New Jersey was all a buzz when the Garden State team resigned the lethal winger from Tver Russia last summer. Number 17 brought his fabulous goal scoring ability to the Devils and his signature first pump. No wonder he’s such a great fit in NJ!
There is probably no better example of Kovalchuk’s supreme offensive ability then his jaw dropping snipe versus the Hurricanes at The Rock on February 16, 2011. John Fischer of the In Lou We Trust blog breaks down this play of beauty:
On February 16, 2011, the New Jersey Devils hosted the Carolina Hurricanes and beat them 3-2. At the time, the Devils were on a winning streak amid their Road Back to Respectability in the second half of last season. The victory was their fifth straight, which made fans happy at the time. What was more memorable than the victory itself were the first and third goals scored by the Devils. The eventual game winner was scored by Patrik Elias who busted out a nifty move on Jamie McBain en route to his tally. That goal was requested by a reader a week ago, and Kevin broke it down in this post. I’d check it out since it was a sweet goal and a good breakdown by Kevin as to how it happened.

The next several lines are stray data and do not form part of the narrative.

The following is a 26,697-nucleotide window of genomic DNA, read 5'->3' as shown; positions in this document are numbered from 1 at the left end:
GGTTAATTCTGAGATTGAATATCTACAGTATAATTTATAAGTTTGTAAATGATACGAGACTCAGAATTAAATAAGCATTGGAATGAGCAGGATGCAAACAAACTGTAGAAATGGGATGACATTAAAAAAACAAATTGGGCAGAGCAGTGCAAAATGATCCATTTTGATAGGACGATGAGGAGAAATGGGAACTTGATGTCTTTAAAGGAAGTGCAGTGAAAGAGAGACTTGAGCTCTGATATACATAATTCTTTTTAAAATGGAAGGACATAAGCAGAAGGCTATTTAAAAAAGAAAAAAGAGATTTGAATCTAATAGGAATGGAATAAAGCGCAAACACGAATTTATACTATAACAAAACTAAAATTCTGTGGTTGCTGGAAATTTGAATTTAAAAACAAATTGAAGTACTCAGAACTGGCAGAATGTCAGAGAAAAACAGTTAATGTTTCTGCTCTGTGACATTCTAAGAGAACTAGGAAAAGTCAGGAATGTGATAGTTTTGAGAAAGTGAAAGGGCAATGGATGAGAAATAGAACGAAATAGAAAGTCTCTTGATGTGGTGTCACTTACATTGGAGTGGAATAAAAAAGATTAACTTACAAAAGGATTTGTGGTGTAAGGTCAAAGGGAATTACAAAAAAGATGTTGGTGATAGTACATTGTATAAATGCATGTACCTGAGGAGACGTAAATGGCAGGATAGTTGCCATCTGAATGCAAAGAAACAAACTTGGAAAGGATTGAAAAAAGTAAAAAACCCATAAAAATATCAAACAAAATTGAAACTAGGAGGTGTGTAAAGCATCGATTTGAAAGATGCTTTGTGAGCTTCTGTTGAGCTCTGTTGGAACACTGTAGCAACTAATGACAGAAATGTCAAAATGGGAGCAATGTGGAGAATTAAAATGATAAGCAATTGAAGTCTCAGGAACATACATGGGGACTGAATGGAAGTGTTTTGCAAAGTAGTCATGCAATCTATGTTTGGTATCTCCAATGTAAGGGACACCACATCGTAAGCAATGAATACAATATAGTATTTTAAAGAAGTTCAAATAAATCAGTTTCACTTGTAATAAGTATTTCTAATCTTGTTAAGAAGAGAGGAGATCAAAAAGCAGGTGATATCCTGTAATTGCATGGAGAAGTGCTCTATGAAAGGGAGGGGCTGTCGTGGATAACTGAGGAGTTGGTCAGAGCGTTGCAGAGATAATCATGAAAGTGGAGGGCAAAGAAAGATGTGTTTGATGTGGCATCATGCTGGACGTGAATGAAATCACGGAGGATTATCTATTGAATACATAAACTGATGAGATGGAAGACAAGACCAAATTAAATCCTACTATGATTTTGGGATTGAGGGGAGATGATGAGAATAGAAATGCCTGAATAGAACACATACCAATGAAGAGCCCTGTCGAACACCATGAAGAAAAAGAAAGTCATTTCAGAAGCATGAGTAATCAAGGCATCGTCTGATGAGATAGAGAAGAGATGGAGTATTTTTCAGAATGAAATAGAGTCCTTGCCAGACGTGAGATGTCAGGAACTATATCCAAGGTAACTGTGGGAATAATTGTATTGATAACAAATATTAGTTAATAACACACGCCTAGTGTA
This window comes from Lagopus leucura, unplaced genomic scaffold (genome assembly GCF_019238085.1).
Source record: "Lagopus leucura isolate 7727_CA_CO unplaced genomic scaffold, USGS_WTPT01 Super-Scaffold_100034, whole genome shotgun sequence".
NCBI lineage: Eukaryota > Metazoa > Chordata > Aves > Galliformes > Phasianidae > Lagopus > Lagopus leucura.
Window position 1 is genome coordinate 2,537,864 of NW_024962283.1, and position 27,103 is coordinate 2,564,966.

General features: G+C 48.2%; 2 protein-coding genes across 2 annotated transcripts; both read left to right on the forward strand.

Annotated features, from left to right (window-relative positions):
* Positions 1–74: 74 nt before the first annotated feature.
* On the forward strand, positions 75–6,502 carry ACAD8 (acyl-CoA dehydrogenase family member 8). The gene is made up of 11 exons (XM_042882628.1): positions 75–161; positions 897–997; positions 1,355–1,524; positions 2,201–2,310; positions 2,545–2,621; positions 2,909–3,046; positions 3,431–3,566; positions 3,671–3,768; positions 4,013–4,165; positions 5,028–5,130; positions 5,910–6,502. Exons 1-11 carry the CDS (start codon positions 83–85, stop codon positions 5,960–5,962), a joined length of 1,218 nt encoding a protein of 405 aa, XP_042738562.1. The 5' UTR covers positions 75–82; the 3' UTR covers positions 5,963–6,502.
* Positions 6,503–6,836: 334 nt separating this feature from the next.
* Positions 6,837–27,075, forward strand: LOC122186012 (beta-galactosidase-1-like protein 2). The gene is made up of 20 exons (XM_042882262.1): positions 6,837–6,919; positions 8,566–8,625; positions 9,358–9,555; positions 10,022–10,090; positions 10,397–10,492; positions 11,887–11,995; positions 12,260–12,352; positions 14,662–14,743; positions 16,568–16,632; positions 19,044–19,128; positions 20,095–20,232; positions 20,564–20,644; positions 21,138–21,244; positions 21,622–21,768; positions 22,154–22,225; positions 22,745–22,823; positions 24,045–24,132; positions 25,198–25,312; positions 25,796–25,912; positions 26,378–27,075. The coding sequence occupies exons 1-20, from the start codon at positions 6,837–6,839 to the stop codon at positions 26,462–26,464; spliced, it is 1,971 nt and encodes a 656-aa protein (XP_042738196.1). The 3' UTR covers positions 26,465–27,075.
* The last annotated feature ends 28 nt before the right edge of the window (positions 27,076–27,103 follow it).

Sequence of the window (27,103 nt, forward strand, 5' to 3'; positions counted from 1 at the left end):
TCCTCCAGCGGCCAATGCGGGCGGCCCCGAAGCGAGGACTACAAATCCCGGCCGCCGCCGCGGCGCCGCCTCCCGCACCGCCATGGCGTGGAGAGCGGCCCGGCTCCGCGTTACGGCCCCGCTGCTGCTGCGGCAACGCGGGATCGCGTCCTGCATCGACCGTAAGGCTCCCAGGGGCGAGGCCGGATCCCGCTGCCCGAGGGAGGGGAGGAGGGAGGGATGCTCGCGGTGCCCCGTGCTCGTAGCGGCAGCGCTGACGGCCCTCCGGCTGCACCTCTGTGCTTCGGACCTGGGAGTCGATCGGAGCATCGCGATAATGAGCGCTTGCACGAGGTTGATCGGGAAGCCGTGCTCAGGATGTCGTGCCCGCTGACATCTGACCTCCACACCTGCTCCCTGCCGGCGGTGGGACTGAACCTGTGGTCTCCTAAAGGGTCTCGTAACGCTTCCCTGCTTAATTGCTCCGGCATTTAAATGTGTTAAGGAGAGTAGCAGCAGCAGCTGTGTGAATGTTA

It was a great shot and the sort of event that leads people to think that all a team needs to do is to get bodies in front of the goaltender. After all, if the goalie can’t see it, then it’s harder for him to stop it. This is understandable, but it ignores the risk involved. One body in front usually leads to two – the attacking player is usually picked up by someone – and as traffic increases, it makes it just as hard on the shooter to see where he should aim his shot as it is for the goaltender to see it. That all said, Kovalchuk’s snipe is a good example of how traffic in front of the goaltender can be incredibly effective. This will be made more clear as I highlight the important events prior to the goal after the jump.
In the comments of this recent breakdown of Ilya Kovalchuk’s overtime strike against the Penguins, user statusquo wanted to see Kovalchuk’s goal from this game. That would be the first goal of the game, a shot that found it’s way past two Hurricane players, a gliding Nick Palmieri, and Cam Ward. Today, I will closely analyze the play that led to the goal to see what had to happen for there to be a shot to begin with. Please set your viewing to “wide” and continue on after the jump to view the (long) breakdown.